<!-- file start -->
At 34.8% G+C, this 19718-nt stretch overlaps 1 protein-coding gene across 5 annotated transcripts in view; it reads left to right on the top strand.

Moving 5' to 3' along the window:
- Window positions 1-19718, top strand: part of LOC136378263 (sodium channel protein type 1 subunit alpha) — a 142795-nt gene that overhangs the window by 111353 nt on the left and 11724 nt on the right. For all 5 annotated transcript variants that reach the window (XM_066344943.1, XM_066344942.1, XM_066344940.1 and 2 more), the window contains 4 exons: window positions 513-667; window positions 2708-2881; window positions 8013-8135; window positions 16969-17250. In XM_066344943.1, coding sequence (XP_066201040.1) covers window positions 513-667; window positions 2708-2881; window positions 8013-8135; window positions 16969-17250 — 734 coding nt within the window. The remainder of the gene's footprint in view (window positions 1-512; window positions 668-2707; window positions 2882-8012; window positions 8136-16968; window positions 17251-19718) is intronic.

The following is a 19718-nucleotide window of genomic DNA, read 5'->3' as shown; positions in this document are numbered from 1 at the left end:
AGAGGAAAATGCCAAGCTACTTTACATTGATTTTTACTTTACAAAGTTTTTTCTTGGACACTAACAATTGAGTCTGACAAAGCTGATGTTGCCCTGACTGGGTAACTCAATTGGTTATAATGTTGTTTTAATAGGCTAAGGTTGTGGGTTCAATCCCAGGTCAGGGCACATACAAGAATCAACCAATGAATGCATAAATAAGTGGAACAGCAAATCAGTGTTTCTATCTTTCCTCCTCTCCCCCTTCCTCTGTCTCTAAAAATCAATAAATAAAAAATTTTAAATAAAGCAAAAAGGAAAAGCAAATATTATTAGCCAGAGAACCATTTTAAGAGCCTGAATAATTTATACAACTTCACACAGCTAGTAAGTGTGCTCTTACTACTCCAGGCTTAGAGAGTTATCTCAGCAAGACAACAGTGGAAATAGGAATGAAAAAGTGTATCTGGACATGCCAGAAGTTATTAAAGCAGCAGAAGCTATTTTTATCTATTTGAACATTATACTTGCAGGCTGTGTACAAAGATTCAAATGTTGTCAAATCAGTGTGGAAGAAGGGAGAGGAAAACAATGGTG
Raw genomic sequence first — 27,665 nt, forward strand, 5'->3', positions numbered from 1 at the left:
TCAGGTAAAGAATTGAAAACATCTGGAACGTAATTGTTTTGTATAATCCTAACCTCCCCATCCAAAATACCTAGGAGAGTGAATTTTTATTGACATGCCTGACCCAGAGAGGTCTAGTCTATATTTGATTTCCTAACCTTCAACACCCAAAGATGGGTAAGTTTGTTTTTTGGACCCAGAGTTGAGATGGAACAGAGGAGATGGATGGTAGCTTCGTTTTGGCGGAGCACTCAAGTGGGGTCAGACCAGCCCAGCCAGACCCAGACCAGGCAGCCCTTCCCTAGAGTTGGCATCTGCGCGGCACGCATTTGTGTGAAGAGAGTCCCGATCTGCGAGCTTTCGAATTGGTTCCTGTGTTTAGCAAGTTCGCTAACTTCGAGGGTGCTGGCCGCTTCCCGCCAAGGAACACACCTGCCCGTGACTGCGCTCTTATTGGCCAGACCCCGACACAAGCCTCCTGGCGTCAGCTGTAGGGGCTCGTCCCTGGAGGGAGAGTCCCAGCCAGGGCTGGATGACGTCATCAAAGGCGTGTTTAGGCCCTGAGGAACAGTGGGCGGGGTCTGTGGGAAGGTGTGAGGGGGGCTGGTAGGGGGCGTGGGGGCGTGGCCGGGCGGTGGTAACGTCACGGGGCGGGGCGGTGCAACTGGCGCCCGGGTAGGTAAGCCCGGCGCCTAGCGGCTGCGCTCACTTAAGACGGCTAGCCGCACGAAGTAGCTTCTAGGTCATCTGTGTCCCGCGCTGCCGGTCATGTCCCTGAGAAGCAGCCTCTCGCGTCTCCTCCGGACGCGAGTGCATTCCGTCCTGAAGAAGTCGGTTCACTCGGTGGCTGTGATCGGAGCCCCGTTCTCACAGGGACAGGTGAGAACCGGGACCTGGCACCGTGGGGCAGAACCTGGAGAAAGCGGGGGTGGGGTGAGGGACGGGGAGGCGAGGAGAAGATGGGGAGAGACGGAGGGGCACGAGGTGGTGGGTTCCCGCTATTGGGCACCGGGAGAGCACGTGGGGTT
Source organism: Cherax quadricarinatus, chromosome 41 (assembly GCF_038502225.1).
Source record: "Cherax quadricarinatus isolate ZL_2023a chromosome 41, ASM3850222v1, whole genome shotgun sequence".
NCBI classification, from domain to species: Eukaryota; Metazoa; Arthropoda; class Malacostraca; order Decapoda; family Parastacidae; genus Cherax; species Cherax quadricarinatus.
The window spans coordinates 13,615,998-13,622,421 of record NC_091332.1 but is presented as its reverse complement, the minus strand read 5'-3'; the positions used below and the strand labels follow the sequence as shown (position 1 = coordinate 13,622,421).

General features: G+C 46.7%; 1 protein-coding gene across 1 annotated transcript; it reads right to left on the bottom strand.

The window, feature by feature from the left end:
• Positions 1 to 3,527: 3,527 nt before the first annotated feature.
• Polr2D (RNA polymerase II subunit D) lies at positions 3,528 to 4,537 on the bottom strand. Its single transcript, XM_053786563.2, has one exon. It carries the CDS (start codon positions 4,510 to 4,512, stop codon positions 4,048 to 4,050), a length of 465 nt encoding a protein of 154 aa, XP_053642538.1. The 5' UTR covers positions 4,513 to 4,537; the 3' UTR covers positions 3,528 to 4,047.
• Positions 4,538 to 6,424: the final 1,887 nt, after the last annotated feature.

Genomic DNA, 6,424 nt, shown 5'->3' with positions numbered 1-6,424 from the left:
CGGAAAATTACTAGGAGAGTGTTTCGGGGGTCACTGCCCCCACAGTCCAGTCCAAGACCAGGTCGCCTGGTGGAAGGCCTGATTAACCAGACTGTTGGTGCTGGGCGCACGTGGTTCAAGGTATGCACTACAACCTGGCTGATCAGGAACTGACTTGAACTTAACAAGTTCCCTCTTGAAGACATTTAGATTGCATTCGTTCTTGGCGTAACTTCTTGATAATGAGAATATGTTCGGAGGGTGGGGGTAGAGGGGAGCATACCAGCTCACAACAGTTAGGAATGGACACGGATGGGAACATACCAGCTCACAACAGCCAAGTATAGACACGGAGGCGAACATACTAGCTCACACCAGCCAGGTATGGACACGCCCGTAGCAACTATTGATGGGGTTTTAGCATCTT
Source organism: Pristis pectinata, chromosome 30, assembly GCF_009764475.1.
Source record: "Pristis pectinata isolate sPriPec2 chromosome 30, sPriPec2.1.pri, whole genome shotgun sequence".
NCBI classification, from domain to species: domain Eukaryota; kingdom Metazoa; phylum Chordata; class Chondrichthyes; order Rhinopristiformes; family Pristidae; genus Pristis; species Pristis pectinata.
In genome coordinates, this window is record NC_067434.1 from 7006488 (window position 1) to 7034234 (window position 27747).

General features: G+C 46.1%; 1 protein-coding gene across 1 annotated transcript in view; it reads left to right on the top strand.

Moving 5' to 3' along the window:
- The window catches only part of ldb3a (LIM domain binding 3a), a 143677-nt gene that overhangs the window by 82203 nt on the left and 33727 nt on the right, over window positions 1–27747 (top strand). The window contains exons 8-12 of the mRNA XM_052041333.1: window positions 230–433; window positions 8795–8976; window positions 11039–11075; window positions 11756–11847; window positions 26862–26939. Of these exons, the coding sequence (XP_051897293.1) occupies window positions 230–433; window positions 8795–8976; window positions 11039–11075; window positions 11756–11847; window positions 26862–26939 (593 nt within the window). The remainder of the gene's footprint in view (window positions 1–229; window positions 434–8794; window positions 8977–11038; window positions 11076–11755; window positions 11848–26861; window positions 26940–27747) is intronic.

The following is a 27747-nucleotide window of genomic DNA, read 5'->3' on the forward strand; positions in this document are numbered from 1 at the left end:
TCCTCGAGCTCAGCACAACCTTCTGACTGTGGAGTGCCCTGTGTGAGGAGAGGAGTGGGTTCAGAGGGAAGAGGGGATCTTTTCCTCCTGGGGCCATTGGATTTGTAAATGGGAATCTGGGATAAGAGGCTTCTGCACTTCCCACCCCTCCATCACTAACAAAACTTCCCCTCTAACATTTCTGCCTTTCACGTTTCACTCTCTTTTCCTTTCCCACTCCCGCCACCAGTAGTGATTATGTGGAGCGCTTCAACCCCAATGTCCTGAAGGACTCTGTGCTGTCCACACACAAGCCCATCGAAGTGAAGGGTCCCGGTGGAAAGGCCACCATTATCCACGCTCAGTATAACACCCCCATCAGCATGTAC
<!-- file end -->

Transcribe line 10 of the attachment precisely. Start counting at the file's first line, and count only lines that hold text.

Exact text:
NCBI classification, from domain to species: Eukaryota; Metazoa; Arthropoda; class Malacostraca; order Decapoda; family Parastacidae; genus Cherax; species Cherax quadricarinatus.